I bought a PGM03A a couple weeks ago. It was working great, everything I’d hoped for, until tonight… In the middle of working on my project, my upload failed. The lights were off, so I went to power cycle it, and I found it was hot, in a “this chip will never work again” kind of way.
Can I exchange it for a cooler-running one?
Burning up is definitely not normal behavior for our programmer! Can you describe exactly what was connected to it at the time and how you were using it? Is it possible that anything could have temporarily caused a short - like loose wires with exposed conductors, or metallic objects that could contact the board?
A picture of your setup would also be helpful.
A picture won’t help much, since I unplugged it and switched back to my old Butterfly loader and FTDI TTL-232 cable. I could hook it up the way it was, but it’s easier to just describe it:
My target is a couple custom boards (goldphoenixpcb.biz rocks!). The one I’m working on is mounted on a sheet of acrylic, and laying on my desk. The programmer connects through a ribbon cable to the ICSP headers, plus a couple F-F jumpers (Made from the DIY jumpers/housings you sell… Thank you so much, I’ve been looking for something like this for a long time!) from the programmer to pin headers on my target board for TTL-232. The TTL-232 just uses the ribbon cable for ground. I also have jumpers coming off VBUS/GND/A/B, but those weren’t in use at the time. The only other wiring I have outside the chassis is a cable bundle going into a KK connector, and a display on an FPC. There’s ample opportunity to short to ground (anywhere on the chassis), but I wouldn’t expect that to fry anything except possibly the VBUS trace. Everything else is pretty tidy, since I’m off the breadboards and onto the custom PCBs at this point. I can’t 100% rule out a short, but I think it’s unlikely, especially since I was just hacking software at the time when it went.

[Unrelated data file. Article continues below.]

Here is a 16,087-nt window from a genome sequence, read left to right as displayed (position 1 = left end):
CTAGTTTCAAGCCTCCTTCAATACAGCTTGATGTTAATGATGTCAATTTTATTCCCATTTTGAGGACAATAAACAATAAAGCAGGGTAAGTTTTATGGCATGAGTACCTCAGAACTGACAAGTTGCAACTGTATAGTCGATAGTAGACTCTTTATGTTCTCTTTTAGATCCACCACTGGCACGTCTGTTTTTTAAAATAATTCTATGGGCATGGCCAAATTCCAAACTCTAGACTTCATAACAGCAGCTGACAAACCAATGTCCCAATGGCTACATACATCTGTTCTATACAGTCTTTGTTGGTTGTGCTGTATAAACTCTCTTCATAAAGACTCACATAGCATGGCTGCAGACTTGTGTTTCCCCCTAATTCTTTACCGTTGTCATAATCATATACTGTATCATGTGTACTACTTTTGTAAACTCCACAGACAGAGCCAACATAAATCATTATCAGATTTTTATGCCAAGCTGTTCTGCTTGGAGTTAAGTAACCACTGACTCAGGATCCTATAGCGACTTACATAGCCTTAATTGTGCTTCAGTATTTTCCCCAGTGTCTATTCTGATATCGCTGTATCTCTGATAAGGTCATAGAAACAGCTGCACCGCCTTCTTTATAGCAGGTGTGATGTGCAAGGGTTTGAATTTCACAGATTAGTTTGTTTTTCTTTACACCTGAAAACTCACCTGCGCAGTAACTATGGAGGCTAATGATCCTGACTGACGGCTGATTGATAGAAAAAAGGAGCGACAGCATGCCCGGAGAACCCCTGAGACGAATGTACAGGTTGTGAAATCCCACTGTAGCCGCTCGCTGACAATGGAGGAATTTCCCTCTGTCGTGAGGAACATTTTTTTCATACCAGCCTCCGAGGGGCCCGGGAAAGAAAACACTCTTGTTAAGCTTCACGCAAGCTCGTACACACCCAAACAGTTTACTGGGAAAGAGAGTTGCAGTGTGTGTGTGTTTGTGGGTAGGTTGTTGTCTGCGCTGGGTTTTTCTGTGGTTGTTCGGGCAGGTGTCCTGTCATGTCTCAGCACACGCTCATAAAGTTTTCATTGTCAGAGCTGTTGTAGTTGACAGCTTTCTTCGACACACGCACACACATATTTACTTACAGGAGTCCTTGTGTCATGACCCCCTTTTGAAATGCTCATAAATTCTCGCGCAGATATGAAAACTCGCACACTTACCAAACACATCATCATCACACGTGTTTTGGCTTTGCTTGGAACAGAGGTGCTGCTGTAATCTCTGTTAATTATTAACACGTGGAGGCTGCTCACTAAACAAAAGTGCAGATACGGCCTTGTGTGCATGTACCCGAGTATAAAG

The chip itself is definitely fried - Just plugging it into USB makes it go hot. I probed the potentials between all the pins, on the off chance that my chassis ground was floating up above USB ground, but it’s not… the grounds are equal, and the signals are all 0-5v.
The one goofball thing I have is some LEDs on MOSI. They flicker and sink a fair bit of current when the master wants to pull the line up. Perhaps I’m a bit spoiled with the current an AVR can source, and the overcurrent protection they have. Could I have fried the PIC this way?
Thanks for the detailed description. The I/O lines should definitely be able to handle driving a few mA of LEDs. On the other hand, shorting random lines to ground could easily damage much more than just the VBUS trace!
Other than advising you to be extra careful in the future, there is not any more technical support that we can give you. As a courtesy, we can offer you some kind of a discount on a replacement programmer - please email us mentioning this thread if you are interested.
Thank you, I think that’s a fair way to resolve an ambiguous case like this.
What would fry just from shorting to ground, though? The only dangling wires I had were vbus (which still tests fine), ground (shouldn’t be a problem), and the A and B lines. Are A and B really capable of sourcing so much current that they’d 'splode the whole chip?